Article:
As a white auditor of Beatty’s comic novel, I found this particular moment particularly heavy. I’m not exactly sure how to unpack it, or if it’s even my place to unpack it, but maybe I’ll have more thoughts when I read it again. Highly recommended.

Three Books (that were my favorite books I read in 2019 that were published in 2019)

I read very few contemporary books, especially contemporary novels. This reluctance to read contemporary literature isn’t a rule as much as it is a necessity born from the human limitations of my time and the fact that I am a slow reader. (I’ll also admit to a certain wariness towards trends coupled with an antipathy toward publishing hype. (I’m sure many readers detest the trendy/hype couple, as do I. (I’m sure some readers think I use this blog to hype/trend. Forgive me; it’s not my intention. I’m enthusiastic at times.)))

I have no idea what the best books of 2019 are. Maybe I’ll know in 2039 or 2049 or 2079 (when I’ll be a magical one hundred years old).

I’ve been doing these Three Books posts on and off for a few years. They give me something to do on a Sunday, except when I have something to do on a Sunday, in which case, I don’t do them. There are two more Sundays in 2019 and I figured I’d do a Three Books post about the books published this year that I enjoyed most this year. A few jumped readily to mind, including books that were translated or republished in new editions this year, like João Gilberto Noll’s short novel Lord, or Sylvia Townsend Warner’s The Corner That Held Them, or Ann Quin’s 1964 novel BergBut new editions or new/first translations isn’t exactly “2019” is it? Or is it? I mean, these were published in 2019?

Just add them to the list anyway.

And add Anna Burns’ maybe-horror/maybe-comedy novel Milkman to the list, even though it was published in 2018.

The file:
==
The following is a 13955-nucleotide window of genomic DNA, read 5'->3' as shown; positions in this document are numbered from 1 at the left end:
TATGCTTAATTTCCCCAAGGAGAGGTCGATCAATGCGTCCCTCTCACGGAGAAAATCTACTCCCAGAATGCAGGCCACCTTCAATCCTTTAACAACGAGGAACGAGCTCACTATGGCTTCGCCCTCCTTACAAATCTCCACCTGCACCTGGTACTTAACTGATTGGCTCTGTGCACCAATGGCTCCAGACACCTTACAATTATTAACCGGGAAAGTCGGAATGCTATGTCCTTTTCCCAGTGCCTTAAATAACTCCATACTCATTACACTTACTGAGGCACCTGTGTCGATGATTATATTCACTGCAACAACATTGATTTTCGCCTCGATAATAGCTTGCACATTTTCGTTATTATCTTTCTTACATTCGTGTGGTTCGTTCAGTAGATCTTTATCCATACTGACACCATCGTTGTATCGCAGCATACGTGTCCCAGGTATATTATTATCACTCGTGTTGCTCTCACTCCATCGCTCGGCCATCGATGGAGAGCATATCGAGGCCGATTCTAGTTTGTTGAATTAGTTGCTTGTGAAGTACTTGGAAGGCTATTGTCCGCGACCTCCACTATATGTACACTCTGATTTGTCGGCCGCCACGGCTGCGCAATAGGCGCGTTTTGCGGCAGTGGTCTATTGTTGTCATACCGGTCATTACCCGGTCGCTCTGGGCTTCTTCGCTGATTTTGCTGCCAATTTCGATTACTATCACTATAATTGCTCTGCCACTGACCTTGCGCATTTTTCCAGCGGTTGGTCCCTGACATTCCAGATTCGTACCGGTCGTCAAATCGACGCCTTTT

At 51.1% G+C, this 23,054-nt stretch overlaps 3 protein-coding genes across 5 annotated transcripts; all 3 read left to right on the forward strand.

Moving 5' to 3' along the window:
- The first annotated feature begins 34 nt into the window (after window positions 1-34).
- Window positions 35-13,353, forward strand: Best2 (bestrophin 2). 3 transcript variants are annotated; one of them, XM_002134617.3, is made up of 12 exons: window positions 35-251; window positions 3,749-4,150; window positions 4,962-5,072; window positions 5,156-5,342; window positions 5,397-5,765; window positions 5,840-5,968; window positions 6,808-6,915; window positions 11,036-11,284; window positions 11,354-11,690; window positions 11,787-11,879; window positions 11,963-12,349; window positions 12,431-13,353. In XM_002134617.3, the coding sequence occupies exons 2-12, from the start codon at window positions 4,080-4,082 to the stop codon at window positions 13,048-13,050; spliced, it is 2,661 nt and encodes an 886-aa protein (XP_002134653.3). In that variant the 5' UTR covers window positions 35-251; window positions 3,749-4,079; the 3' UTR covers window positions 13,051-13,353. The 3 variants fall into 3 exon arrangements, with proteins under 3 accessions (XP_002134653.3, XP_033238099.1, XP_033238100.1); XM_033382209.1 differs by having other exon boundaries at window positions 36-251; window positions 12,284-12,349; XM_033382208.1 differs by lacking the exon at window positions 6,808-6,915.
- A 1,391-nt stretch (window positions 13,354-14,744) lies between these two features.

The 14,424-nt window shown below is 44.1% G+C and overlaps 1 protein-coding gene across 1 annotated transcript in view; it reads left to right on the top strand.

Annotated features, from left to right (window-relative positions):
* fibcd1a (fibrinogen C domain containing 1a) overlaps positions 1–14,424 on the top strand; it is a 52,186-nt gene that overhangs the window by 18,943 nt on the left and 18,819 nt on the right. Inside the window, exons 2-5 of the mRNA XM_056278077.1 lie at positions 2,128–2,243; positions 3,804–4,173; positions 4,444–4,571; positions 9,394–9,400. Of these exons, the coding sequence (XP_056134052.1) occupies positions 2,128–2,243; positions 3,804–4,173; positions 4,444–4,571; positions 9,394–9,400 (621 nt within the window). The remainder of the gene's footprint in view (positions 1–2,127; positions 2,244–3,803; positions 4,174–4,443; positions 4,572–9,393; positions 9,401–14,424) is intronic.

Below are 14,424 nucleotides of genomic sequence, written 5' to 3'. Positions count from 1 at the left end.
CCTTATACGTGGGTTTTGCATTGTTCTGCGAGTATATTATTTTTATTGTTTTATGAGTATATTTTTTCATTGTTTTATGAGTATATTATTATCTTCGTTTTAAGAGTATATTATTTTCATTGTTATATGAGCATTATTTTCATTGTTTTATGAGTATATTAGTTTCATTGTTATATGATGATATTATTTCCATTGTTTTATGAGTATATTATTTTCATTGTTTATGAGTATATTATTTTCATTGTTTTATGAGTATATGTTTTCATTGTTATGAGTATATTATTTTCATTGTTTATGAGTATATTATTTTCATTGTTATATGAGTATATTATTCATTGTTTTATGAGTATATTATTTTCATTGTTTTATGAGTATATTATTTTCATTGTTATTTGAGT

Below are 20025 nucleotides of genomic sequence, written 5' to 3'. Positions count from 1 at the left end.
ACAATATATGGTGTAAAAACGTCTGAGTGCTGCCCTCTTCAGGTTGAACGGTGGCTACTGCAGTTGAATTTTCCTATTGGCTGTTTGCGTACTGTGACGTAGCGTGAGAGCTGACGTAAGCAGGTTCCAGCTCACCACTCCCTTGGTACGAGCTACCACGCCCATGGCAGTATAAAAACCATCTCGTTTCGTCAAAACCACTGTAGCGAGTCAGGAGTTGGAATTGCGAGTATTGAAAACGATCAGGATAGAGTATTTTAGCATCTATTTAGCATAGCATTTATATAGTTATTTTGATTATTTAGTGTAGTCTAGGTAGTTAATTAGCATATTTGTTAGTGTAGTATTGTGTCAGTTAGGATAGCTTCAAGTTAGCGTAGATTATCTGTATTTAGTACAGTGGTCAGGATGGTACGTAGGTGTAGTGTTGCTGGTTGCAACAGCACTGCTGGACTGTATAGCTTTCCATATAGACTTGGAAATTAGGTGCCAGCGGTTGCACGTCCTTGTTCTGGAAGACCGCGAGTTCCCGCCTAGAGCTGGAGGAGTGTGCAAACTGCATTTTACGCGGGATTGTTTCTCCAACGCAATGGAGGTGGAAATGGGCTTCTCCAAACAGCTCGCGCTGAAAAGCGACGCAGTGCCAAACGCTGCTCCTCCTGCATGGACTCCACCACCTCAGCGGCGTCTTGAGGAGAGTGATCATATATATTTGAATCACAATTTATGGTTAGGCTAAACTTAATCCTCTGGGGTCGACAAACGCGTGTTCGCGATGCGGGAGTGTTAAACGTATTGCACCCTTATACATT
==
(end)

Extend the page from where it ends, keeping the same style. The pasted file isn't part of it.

And add Anna Kavan’s definitely-horror/definitely-sci-fi novel Ice to the list, even though it was re–published in 2018, a fiftieth anniversary edition. (It’s not a new book, right? New to me though.)

Ann Quin, Anna Burns, Anna Kavan…how about Anne Boyer? For me, 2019 was a variation on Annas, I guess.

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The Undying by Anne Boyer. 2019 first edition hardback from FS&G. Jacket design by Srick&Williams; jacket art by Mykola Davydenko.

This is a wonderfully angry, discursive, recursive book: literary biography, literary criticism, art history, art criticism, Foucault, John Donne, Susan Sontag, Lucretius, Virginia Woolf; a howl at the hoaxers, frauds, self-helperists and their pinkwashed platitudes. And lots of pain, expressed with sentiment that bears no trace of sentimentality.

Boyer’s aphoristic style is engrossing. Her paragraphs and one-liners bear a ludic stamp seemingly at odds with her subject matter. The work of the writing, the heavy burden of smithing those sentences is all but elided—instead we get the clarity of a focused mind drawing together seemingly-disparate threads into a cohesive and compelling memoir that transcends the personal without necessarily meaning to.

Showing is a betrayal of the real, which you can never quite know with your eyes in the first place, and if you are trying to survive for the purpose of literature, showing and not telling is reason enough to endure the disabling processes required for staying alive.

Thank you again to BLCKDGRD for sending me this strange angry beautiful book.

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Black Leopard, Red Wolf by Marlon James. 2019 first edition hardback from Random House. Jacket design by Helen Yentus; jack illustration by Pablo Gerardo Camacho.

I wrote a review of Black Leopard, Red Wolf that I titled “Marlon James’s Black Leopard, Red Wolf is a postmodern fantasy novel that challenges the conventions of storytelling itself.”